Seattle University's student newspaper since 1933

The Spectator

Seattle University's student newspaper since 1933

The Spectator

Seattle University's student newspaper since 1933

The Spectator

Fall Out Boy and Jimmy Eat World Brought Audience Members Together, In Tears

Genny Sheara
Patrick Stump of Fall Out Boy at Climate Pledge Arena.

When I was 14, I thought nobody understood me.

It was cliché even before my time, and looking back I feel nothing but the appropriate twinges of embarrassment for my high-school self. But at 14, at my third school in just as many years, I was stranded in the expanse that lies between the perimeters of childhood and teenagerdom (an appropriately melodramatic image). I was lacking emotional object permanence; I couldn’t imagine a life outside of the one already at arm’s-length, dictated by bell schedules and chemistry homework. 

Luckily, somewhere among my overly self-serious lamentations on loneliness and Texas suburbia, I found great music, among other things–but let’s keep this in the arts and entertainment genre for the sake of the paper. Through these lyrics I was able to understand things that I still struggle to express on my own.

Fall Out Boy remains, to this day, the most important to me. It was the first band I ever really ‘found’ on my own after over a decade of listening exclusively to ABBA CDs and FM radio. Of all the bands that emerged from the 2000’s pop punk explosion, they remain the most musically interesting and culturally relevant. But for hours each day, I could just sit and read and transcribe their lyrics alone. Yes, there were always the pop punk trademarks of angst and leaving this old town and unrequited love—on that note, while within the confines of a conservative Catholic education, what better way could I express wanting so badly for a girl to like me back? But they wrote the incommunicable with a depth and precision that I had never heard before. 

It was these lyrics I found myself bawling out on the first of March—sincerest apologies to anyone in Section 120 who was trying to videotape the concert and actually hear the music. Thankfully, it seemed that everyone else in the crowd was on the same wavelength, producing that ephemeral attachment that only happens through live music; we danced together, we lost our voices together, I’m sure more than a few people cried together. (The latter I narrowly avoided due to the fact that the band only played one verse of “What a Catch, Donnie.”) I admit I’m sentimental, but I just wanted to turn around to every single person around me and tell them I love you and mean it!

James Adkins of Jimmy Eat World.

Before that, Jimmy Eat World took the stage as the third and final openers. For a band who wrote a song that became as much of a household anthem as “The Middle,” I was moved by the humility and authenticity that frontman Jim Adkins expressed on stage. I imagine that watching thousands of people sing the words you wrote at sixteen promising things would get better never gets less impactful.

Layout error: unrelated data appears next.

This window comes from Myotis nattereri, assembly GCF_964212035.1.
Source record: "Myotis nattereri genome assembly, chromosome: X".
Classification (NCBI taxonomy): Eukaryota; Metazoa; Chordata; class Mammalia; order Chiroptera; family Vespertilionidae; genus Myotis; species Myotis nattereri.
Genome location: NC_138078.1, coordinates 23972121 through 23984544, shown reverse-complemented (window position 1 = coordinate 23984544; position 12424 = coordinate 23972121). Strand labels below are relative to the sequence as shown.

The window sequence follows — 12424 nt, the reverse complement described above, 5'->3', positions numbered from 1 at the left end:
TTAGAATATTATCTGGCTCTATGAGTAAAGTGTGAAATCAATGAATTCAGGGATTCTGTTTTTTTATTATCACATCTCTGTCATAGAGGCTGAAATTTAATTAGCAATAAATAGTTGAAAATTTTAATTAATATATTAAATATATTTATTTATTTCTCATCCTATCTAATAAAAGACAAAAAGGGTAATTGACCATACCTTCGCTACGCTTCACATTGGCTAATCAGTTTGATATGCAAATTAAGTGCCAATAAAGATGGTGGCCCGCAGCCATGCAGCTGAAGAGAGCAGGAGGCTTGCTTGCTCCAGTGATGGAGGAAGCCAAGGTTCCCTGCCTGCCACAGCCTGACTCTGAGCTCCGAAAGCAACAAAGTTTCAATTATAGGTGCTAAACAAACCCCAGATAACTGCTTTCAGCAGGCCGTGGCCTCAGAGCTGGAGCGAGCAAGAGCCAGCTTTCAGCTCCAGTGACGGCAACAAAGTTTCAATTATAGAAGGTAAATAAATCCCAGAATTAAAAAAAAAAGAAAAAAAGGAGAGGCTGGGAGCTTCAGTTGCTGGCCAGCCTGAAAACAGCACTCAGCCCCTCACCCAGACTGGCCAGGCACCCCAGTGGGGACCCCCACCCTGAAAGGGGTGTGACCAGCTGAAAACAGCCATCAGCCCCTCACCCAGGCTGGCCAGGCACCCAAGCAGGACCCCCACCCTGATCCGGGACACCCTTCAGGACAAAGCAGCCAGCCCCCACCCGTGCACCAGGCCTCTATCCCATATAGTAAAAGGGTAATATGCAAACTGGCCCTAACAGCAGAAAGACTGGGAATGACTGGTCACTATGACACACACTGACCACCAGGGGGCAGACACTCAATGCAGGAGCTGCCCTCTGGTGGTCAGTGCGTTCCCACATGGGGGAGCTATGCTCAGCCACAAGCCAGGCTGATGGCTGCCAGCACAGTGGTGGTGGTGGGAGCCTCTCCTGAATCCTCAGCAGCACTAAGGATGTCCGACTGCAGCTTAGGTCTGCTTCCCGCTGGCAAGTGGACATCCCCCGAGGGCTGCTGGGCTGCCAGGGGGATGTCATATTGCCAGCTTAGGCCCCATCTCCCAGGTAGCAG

When I was 14, my dad texted me the YouTube link to “The Middle” and told me to listen to it. Of course, I had heard it before—it’s one of those songs you might not be able to avoid even if you tried. But to this day, it remains so emotionally potent I’m almost scared to hear it. For that audience, the music from Jimmy Eat World and Fall Out Boy and The Maine and Daisy Grenade was a vehicle for connection with everyone else in the stadium that night. To be honest, it’s baptismal. Whether that music for you is Metallica or Taylor Swift, I hope you know that not only did someone feel something so intensely that they put it to song, but the hundreds of thousands of people who scream it back to them do too.

Of course, the show was great. There were pyrotechnics and fireworks and confetti cannons, which security kindly informed me to duck beneath because “it’ll knock you out cold” if it fires, curtains that fell on cue and set pieces and a floating doberman head. If anything, I just wish each set had been longer. 

The funniest part of this whole story is how mundane it is. Between songs, the person in the seat to my right told me about how this was her seventh Fall Out Boy concert, and every single one was incredible. While I stood at the foot of the stage doing my best impression of a professional photographer, I saw how so many of the fans at the barricade held up signs saying something along the lines of “this music saved my life.” I thought about how thankfully, gloriously, there is absolutely nothing special about feeling alone at 14, or 20, or 50, and there is absolutely everything special about finding defiant hope despite that.

Fan holding a sign at the concert. (Genny Sheara)
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Genny Sheara, Editor-in-Chief

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  • J

    Mar 10, 2024 at 2:45 pm

    I’ll just say that you summed up about exactly how I feel about all that you wrote. Agelessness is correct: I’m almost 65, getting to see FOB for the 2nd time; and i can’t wait to finally see Jimmy Eat World. The Middle saved me a few years ago when i was dealing with some stuff. I’m humbled that he was only16 when he wrote it. Heck, they’re all amazing!